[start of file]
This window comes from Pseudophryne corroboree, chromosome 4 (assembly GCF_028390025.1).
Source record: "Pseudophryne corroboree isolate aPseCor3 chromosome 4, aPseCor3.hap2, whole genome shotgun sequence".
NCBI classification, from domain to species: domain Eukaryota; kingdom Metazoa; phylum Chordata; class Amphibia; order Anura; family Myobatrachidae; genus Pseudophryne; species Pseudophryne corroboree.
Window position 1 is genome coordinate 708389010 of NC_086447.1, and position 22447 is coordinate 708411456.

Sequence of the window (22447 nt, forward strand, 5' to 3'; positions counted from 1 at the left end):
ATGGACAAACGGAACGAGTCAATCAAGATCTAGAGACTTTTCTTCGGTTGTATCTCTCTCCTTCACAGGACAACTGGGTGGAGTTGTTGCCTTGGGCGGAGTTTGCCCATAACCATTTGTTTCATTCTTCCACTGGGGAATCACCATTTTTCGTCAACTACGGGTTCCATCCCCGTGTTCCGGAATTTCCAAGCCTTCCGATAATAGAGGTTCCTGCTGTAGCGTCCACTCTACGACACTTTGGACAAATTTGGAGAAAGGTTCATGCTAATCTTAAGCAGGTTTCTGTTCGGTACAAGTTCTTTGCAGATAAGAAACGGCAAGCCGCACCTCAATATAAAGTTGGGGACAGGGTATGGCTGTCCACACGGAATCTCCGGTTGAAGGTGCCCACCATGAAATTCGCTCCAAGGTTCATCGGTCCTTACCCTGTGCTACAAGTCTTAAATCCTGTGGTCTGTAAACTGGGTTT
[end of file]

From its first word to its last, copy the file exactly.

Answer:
This window comes from Pseudophryne corroboree, chromosome 4 (assembly GCF_028390025.1).
Source record: "Pseudophryne corroboree isolate aPseCor3 chromosome 4, aPseCor3.hap2, whole genome shotgun sequence".
NCBI classification, from domain to species: domain Eukaryota; kingdom Metazoa; phylum Chordata; class Amphibia; order Anura; family Myobatrachidae; genus Pseudophryne; species Pseudophryne corroboree.
Window position 1 is genome coordinate 708389010 of NC_086447.1, and position 22447 is coordinate 708411456.

Sequence of the window (22447 nt, forward strand, 5' to 3'; positions counted from 1 at the left end):
ATGGACAAACGGAACGAGTCAATCAAGATCTAGAGACTTTTCTTCGGTTGTATCTCTCTCCTTCACAGGACAACTGGGTGGAGTTGTTGCCTTGGGCGGAGTTTGCCCATAACCATTTGTTTCATTCTTCCACTGGGGAATCACCATTTTTCGTCAACTACGGGTTCCATCCCCGTGTTCCGGAATTTCCAAGCCTTCCGATAATAGAGGTTCCTGCTGTAGCGTCCACTCTACGACACTTTGGACAAATTTGGAGAAAGGTTCATGCTAATCTTAAGCAGGTTTCTGTTCGGTACAAGTTCTTTGCAGATAAGAAACGGCAAGCCGCACCTCAATATAAAGTTGGGGACAGGGTATGGCTGTCCACACGGAATCTCCGGTTGAAGGTGCCCACCATGAAATTCGCTCCAAGGTTCATCGGTCCTTACCCTGTGCTACAAGTCTTAAATCCTGTGGTCTGTAAACTGGGTTT